The Institutional Determinants of Bilateral Trade Patterns
Summary (2 min read)
- Recent research in international economics points at the likely relevance of barriers to trade other than tariffs and quotas.
- The impact of institutions on transaction costs has received a lot of attention in the literature on economic growth and development (e.g., Hall and Jones 1999 , Olson 1996 , Knack and Keefer 1995) .
- The authors therefore investigate the hypothesis that institutions matter for international trade 1 .
- Interpreting trade between two countries as the economic analogue of the mutual gravitational force between two bodies, with their respective GDPs reflecting mass, the authors see the intuitive rationale for a gravity model of bilateral trade 2 .
- Indicators from 17 different sources, constructed by 15 organisations have been combined, including the sources used by Anderson and Marcouiller (World Economic Forum's Global Competitiveness Report) and Koukhartchouk and Maurel (Heritage Foundation, Economic Freedom Index) .
II. DATA DESCRIPTION AND MODEL SETUP
- In the empirical analysis that follows, the authors make use of both country-specific and bilateral data from various sources.
- Since these variables are more or less standard in the literature, the authors do not extensively discuss them here.
- It reflects whether citizens and business can prevent arbitrariness in the behaviour of government and enforce good governance when needed.
- It presents the sample means and standard deviations for each of these indicators, together with some tentative illustration of the corresponding cross-country differences in institutional quality.
- The independent variables are, respectively: national income (Y), income per capita (y), the distance between i and j (D ij ), dummies reflecting whether i and j share: a land border (Adj), their primary language (Lang), membership in a regional Preferential Trade Agreement (PTA), their main religion , and whether they were part of a common colonial empire (Col).
III. BASIC RESULTS
- Before investigating the effects of institutions, the authors first discuss a set of specifications of the gravity equation that take into account standard variables often applied in the literature.
- Distance negatively affects the intensity of trade.
- The result supports the importance of trade costs for explaining the patterns of trade.
- Standard gravity models also control for other country-specific and bilateral characteristics that may affect trade.
- Following the introduction of country-specific dummies, the coefficients on the bilateral dummy variables rise, and they become statistically more significant.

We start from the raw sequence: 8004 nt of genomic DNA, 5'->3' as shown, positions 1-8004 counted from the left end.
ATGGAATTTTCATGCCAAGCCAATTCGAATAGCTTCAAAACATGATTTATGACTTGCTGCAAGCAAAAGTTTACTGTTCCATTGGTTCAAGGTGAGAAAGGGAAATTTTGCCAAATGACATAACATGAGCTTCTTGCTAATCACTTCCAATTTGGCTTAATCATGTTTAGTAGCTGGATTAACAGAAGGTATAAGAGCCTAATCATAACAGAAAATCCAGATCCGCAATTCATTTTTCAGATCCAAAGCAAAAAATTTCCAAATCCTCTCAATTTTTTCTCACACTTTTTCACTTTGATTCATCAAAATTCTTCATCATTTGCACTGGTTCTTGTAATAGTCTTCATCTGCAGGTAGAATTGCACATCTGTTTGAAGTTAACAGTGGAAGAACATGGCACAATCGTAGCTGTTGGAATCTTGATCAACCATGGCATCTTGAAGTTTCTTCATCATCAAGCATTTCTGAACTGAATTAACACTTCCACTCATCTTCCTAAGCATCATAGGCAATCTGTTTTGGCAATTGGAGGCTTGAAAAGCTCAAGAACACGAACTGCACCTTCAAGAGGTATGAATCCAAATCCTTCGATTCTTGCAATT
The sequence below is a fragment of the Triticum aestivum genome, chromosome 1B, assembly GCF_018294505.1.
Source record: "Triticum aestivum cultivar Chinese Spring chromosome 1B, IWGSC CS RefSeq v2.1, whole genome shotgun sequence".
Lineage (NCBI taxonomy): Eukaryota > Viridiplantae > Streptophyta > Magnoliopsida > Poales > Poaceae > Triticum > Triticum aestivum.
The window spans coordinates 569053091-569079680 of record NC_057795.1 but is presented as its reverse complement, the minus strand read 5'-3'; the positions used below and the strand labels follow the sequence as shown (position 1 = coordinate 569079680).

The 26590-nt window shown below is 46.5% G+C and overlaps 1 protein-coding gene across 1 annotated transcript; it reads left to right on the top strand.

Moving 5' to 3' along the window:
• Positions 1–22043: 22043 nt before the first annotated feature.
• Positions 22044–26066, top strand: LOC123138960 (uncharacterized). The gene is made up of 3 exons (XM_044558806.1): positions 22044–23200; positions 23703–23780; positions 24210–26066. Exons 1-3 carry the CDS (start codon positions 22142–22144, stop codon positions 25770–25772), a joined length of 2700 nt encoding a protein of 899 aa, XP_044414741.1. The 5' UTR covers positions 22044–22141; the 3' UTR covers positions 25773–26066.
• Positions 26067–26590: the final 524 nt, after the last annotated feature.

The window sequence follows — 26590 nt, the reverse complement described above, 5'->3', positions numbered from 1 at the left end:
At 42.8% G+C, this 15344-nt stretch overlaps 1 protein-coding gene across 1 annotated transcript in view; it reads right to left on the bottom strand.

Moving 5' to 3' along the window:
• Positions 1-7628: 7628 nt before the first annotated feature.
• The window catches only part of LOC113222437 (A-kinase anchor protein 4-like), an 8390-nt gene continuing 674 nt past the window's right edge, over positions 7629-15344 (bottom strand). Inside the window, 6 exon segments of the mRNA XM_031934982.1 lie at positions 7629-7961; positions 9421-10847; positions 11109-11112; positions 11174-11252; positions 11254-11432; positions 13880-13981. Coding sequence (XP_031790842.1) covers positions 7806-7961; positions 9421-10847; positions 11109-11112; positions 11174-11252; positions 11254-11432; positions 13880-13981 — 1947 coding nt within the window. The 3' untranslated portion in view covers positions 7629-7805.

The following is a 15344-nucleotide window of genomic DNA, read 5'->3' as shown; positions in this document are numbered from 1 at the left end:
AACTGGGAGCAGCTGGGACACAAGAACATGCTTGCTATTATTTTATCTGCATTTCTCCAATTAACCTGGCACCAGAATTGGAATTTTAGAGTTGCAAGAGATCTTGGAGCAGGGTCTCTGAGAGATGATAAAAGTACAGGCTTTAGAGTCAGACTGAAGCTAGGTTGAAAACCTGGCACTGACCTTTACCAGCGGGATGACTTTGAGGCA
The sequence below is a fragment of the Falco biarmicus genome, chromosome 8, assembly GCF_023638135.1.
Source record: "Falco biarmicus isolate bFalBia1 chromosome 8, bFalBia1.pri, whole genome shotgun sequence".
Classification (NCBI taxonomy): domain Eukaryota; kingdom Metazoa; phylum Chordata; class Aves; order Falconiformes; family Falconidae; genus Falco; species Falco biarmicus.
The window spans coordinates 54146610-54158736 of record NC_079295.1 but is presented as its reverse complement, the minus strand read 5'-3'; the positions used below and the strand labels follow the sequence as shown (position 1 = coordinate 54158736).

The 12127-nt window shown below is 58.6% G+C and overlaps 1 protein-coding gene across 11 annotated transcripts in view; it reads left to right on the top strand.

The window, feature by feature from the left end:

IV. THE ROLE OF INSTITUTIONS
- In this section the authors extend the analysis in the previous section and focus on the explanatory role of institutional quality and institutional homogeneity for the intensity of bilateral trade.
- This reduces transaction costs directly, by increasing the security of property, as well as indirectly, by increasing the level of trust in the process of economic transactions.
- If traders in both countries experience similar levels of institutional effectiveness, they are better equipped to use each other's institutions, to operate in each other's institutional environment.
- This price markup depends on two factors.
- Anderson and Marcouiller refer to the instrumental roles that can be played in this matter by language commonality and contiguity.
4.1 The effects of institutional quality
- 8. This confirms the finding by Tamirisa and Wei (2002) that corruption is an important informal barrier to trade.
- A possible solution for the missing theoretical explanation why rich countries trade more has been found.
4.2 The effects of institutional homogeneity
- Alternatively, differences in institutional quality only start to have independent negative effects on trade, when the difference becomes really large.
- Then, unfamiliarity adds an extra dimension to the transaction costs of bilateral trade.
- Adjustment costs, and additional lack of trust and confidence in the security of transactions begin to accumulate when differences in the institutional environment between exporters and importers increase.
- Recent research draws attention to the importance of informal barriers to international trade, caused by intangible factors.
- An important implication emerges from their separate focus on country-specific quality of institutions and bilateral homogeneity of governance.
- This reflects the adjustment costs and extra uncertainty involved when traders do not share a sufficiently effective institutional framework.
- Institutional dissimilarity affects trade between countries with the best institutional quality and those that have the lowest effectiveness.
- Potential trade between these countries is diverted to partners closer in terms of institutional effectiveness.
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